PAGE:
GMAT Preparation – FAQs

You often wonder –

How Much Time of Your Day Should You Dedicate to Preparing for the GMAT?

Remember the old World Cup tagline? Eat cricket, sleep cricket.

Well, from the time you enroll for GMAT coaching (or start preparing on your own) to when you take your test, you will be in a similar state of existence, with the GMAT occupying most of your mental space.

In the first flush of enthusiasm soon after you decide to take the test, you may spend quite a lot of time downloading prep material off the internet and going through forums. But before you start your actual practice and analysis routine, you will need to plan your time much better: to know exactly how long will you work on this each day? When will you do this, morning or evening? To which extent should you push yourself?

We’ve put together a list of commonly asked questions from GMAT aspirants and answers to these.

Q) Is 2 hours per day enough time to prepare for the GMAT?

We recommend spending at least 2 hours and no more than 3 hours per day preparing for the GMAT. But more than the duration itself, what matters is how you utilize this time. Brush up your concepts, practices problems, and analyze your performance each day to make the most of your GMAT preparation.

Q) I work long hours during the week but have lots of time on Saturday and Sunday. Is it a good idea to create a weekend-only prep plan?

Loading your weekends and not hitting the books at all on weekdays is not the best way to prepare for the GMAT. First of all, you will lose touch during the week and will be slow to pick up the strings again on the weekend. Secondly, spending a lot of time on Saturday and Sunday will be counterproductive as fatigue will easily set in, and your efficiency is likely to drop. Try and make sometime every day to prepare.

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Q) I want to prepare every day, but am unable to find time for it. What can I do?

You are not alone! Think about this – practically every GMAT taker is either working or studying and is facing similar constraints. It is for you to find a way around. Waking up one hour earlier than you normally do, wrapping up work early and getting home an hour sooner than usual, and cutting down your TV or browsing time by another hour will give you the much-needed extra time to prepare for the GMAT.

Q) Will studying long hours for the GMAT exam assure me of scoring high in the actual test?

It is advisable to study the section-wise core concepts beforehand to stay upbeat with your prep. Whatever time you might dedicate for studying, ensure that you don’t lose focus and make the most of the available time. Take occasional breaks of a few minutes to refresh and rejuvenate your mind and increase your knowledge retention power. Scoring a high grade isn’t a distant dream if you are thoroughly focused and dedicated to your study schedule.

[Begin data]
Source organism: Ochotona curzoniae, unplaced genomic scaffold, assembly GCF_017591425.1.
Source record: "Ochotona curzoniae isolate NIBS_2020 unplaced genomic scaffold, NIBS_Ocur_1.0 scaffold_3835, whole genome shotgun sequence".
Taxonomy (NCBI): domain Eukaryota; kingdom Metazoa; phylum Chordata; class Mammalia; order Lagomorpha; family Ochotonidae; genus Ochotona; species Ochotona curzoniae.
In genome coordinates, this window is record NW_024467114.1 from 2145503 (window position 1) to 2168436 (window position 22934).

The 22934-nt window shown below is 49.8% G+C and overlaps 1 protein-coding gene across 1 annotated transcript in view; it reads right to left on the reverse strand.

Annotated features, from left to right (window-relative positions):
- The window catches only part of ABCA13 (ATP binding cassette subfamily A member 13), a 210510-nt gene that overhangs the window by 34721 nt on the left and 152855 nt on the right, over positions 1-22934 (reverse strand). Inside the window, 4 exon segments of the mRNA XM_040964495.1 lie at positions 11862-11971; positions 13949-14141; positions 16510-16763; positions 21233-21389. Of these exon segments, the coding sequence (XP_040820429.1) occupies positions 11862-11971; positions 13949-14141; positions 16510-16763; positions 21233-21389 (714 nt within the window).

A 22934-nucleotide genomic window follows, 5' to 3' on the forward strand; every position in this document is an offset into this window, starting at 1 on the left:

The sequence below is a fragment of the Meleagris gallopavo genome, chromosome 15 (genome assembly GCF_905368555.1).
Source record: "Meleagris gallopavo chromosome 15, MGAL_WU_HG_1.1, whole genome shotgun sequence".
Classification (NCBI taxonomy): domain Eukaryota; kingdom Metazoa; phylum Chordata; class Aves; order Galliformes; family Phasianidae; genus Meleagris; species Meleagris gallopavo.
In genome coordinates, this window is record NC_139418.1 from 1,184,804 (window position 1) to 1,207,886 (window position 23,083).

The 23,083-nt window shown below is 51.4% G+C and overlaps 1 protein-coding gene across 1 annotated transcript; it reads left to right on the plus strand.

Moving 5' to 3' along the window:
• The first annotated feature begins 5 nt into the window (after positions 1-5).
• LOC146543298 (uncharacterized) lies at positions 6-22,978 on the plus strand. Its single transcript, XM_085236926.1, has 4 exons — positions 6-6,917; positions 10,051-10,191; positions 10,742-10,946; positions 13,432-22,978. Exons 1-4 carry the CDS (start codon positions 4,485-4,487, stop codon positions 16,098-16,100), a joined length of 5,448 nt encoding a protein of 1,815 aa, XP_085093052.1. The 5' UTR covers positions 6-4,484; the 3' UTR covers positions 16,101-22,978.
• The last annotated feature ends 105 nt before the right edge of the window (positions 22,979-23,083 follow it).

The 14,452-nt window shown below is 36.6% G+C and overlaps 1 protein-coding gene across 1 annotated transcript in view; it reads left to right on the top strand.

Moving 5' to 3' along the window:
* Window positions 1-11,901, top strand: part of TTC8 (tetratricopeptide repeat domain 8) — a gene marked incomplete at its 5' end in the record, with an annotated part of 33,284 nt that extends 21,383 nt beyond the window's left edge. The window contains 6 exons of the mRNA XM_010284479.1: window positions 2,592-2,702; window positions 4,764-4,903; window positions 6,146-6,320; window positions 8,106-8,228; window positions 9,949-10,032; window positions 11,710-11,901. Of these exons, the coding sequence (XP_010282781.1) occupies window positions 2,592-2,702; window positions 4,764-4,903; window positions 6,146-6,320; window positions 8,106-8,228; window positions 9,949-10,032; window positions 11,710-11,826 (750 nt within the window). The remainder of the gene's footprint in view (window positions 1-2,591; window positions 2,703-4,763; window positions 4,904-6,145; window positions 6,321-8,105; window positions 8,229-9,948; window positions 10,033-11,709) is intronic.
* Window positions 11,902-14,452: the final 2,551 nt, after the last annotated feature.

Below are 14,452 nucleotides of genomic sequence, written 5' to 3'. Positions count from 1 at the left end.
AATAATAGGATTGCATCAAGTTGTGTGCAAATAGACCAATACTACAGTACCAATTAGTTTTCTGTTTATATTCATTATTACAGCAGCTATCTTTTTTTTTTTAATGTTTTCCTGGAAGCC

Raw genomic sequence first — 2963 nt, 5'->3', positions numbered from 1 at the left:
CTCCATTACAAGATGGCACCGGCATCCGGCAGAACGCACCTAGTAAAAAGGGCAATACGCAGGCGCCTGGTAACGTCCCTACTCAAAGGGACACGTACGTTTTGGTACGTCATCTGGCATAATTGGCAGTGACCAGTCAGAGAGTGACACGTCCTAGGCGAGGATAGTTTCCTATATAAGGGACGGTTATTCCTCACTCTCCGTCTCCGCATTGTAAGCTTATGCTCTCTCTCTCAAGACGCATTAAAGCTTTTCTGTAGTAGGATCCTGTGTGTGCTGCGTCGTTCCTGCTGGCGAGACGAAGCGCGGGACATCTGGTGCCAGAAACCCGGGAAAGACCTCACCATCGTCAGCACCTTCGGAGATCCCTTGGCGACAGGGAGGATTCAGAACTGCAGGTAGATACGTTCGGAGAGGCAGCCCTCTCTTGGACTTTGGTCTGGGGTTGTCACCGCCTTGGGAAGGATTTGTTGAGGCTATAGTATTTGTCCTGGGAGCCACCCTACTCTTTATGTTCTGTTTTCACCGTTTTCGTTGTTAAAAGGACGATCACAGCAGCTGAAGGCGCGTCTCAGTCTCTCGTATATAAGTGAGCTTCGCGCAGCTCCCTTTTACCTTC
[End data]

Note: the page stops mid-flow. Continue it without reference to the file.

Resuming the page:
Q) I am finding it difficult to focus for long hours at a stretch. Is there a fix for this?

This is nothing to worry about – it’s just how our bodies are wired! Pick up batches of questions and solve them for 20-25 minutes at a stretch. Then stop and review what you have done. This entire exercise should take you about one hour. At the end of this period, take a break – walk around, grab something to eat, do some stretching exercises, do whatever you need to do to refresh yourself. However, don’t start checking email or Whatsapp as these are major distractions and will get you out of the prep groove. Make sure you’re disciplined enough to return to prep at the end of the five or ten-minute break.

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Q) I am a morning person. Should I prepare in the morning?

This is an excellent question! If you factor in your body’s natural wakefulness and productivity cycles in your prep, you will indeed manage to do more in this time frame. So, if you’re a morning person, it will be easier for you to wake up 1-2 hours earlier than usual and use this time to work on your weak areas. For someone who doesn’t mind staying up late, adequate preparation could happen better at night. Make sure that you pick a time slot as close to your peak productivity period when you book a GMAT test slot. i.e. if you are in the habit of taking an afternoon nap, don’t book a noon slot for your GMAT because your own biological clock might work against you!

Have a question about your GMAT prep? We can help. Call our GMAT experts on +918884544444 or email us at We’d be more than happy to help!

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